Skip to content
‘Dry scooping’ challenge turns pre-workout powder into a dangerous TikTok trend

(Getty Images)

ITASCA, Ill. – From Tide PODS to surfboards, the internet has certainly seen its fair share of “challenges” over the past decade. Today, a new study is sounding the alarm about a disturbing new online trend involving pre-workout powdered drinks. Researchers say the “dry-scooping” challenge, which has racked up more than eight million views on TikTok alone, is potentially deadly.

Powdered pre-workout drinks with tons of caffeine and other additives are meant to be mixed with water then consumes. This dry spooning phenomenon challenges online users to place a spoonful of undiluted powder in their mouth, followed by a few sips of water. Considering that many pre-workout substances can be dangerous for teens, even when people prepare them properly, the idea that millions of teens see this challenge is particularly troubling to researchers.

“It can be difficult for doctors to identify new trends that may pose health risks to young people. Take for example the current pervasiveness of pre-workout and the dangerous methods of consuming it, ”says abstract author Nelson Chow, a student at Princeton University and a pediatric developmental and behavioral research intern at Cohen Children’s Medical Center, in A press release. “Sometimes investigating unorthodox platforms like TikTok can yield valuable results.”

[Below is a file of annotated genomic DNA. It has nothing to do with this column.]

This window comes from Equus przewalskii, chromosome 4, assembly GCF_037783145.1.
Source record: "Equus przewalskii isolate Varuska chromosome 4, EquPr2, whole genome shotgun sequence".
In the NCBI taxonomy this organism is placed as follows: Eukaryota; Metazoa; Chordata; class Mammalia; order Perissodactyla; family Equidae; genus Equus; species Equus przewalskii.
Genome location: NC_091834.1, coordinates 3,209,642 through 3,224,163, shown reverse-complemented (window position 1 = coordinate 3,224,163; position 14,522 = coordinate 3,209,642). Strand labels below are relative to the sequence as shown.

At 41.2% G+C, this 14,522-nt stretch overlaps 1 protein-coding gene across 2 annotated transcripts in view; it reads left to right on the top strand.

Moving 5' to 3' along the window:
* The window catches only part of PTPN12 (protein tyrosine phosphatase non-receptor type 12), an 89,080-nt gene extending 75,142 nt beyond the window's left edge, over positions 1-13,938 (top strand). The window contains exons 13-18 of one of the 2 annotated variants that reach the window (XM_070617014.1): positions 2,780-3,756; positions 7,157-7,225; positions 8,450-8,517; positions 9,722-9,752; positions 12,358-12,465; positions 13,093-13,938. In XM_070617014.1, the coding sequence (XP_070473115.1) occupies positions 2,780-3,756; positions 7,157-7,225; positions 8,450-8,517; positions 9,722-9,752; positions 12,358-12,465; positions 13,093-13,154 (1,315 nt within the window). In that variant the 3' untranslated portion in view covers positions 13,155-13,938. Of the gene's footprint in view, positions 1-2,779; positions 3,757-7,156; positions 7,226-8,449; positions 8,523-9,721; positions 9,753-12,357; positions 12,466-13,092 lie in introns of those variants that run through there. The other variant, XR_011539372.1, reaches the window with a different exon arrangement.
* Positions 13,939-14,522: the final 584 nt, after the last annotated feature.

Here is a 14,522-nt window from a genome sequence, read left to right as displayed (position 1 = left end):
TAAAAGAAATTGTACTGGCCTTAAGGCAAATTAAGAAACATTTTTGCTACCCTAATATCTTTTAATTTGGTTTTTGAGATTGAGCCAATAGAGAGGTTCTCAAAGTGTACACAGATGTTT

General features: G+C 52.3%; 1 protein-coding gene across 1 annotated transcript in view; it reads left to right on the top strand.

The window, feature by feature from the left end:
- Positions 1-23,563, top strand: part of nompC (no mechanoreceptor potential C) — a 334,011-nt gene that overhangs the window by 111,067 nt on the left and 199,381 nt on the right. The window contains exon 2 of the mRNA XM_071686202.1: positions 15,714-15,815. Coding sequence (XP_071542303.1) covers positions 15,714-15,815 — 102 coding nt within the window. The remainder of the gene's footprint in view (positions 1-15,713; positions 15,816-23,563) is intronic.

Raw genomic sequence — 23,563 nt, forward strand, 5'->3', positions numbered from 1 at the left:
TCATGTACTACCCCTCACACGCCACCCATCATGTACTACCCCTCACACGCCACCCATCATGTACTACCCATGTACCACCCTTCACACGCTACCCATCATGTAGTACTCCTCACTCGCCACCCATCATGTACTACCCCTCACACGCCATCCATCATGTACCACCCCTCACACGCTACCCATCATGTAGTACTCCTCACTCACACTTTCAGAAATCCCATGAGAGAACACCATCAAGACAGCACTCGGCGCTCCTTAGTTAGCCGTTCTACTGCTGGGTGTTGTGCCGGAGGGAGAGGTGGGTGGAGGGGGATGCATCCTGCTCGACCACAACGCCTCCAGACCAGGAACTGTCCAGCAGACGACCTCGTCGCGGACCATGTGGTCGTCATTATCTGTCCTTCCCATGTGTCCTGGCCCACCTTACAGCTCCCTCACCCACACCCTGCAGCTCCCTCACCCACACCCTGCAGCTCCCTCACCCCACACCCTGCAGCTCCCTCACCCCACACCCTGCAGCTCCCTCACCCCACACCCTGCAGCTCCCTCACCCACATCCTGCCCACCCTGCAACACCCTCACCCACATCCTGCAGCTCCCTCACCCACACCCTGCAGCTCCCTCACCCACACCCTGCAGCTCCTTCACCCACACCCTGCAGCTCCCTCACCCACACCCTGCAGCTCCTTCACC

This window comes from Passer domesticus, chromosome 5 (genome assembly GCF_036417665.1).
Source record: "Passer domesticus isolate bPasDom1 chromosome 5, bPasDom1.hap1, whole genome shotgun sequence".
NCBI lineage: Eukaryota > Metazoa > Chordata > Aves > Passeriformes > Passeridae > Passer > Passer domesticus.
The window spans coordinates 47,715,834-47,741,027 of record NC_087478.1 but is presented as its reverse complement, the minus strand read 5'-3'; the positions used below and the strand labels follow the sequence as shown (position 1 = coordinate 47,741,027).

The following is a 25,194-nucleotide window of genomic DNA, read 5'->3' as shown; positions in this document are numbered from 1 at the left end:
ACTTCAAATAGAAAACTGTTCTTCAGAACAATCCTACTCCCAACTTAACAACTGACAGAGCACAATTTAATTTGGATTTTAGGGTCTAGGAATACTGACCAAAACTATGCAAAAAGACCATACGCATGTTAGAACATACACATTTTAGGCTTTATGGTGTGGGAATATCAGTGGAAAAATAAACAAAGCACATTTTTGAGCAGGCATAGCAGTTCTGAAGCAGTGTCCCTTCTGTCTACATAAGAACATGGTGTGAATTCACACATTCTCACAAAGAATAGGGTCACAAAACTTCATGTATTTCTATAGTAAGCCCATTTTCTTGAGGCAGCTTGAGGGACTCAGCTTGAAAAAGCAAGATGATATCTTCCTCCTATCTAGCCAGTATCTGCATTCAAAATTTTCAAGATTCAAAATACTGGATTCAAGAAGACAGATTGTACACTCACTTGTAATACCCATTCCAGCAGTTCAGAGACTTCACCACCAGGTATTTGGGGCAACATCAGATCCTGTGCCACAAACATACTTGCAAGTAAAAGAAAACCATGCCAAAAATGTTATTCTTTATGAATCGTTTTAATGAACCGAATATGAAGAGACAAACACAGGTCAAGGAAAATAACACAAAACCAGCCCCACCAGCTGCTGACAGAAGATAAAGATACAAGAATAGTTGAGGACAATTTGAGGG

Many do not mix these powders with water

The study authors claim that anyone who takes part in this challenge is at serious risk of accidentally overconsuming or inhaling pre-workout powder. Worse yet, some of these challenge videos show users mixing pre-workouts with extra energy drinks or even alcohol.

Researchers selected 100 TikTok videos under the hashtag “#preworkout” and analyzed each one based on number of likes, shares, method of ingestion, number of servings, and any combination with other substances. Most of the videos involved men (64%), while women (30%) and ambiguous / both (6%) made up the rest. Only eight percent of the included videos actually depicted the correct way to prepare a pre-workout drink, and the most common added substances were alcohol, energy drinks, creatine, and protein powder.

The researchers presented their findings at the 2021 American Academy of Pediatrics National Conference and Exhibition.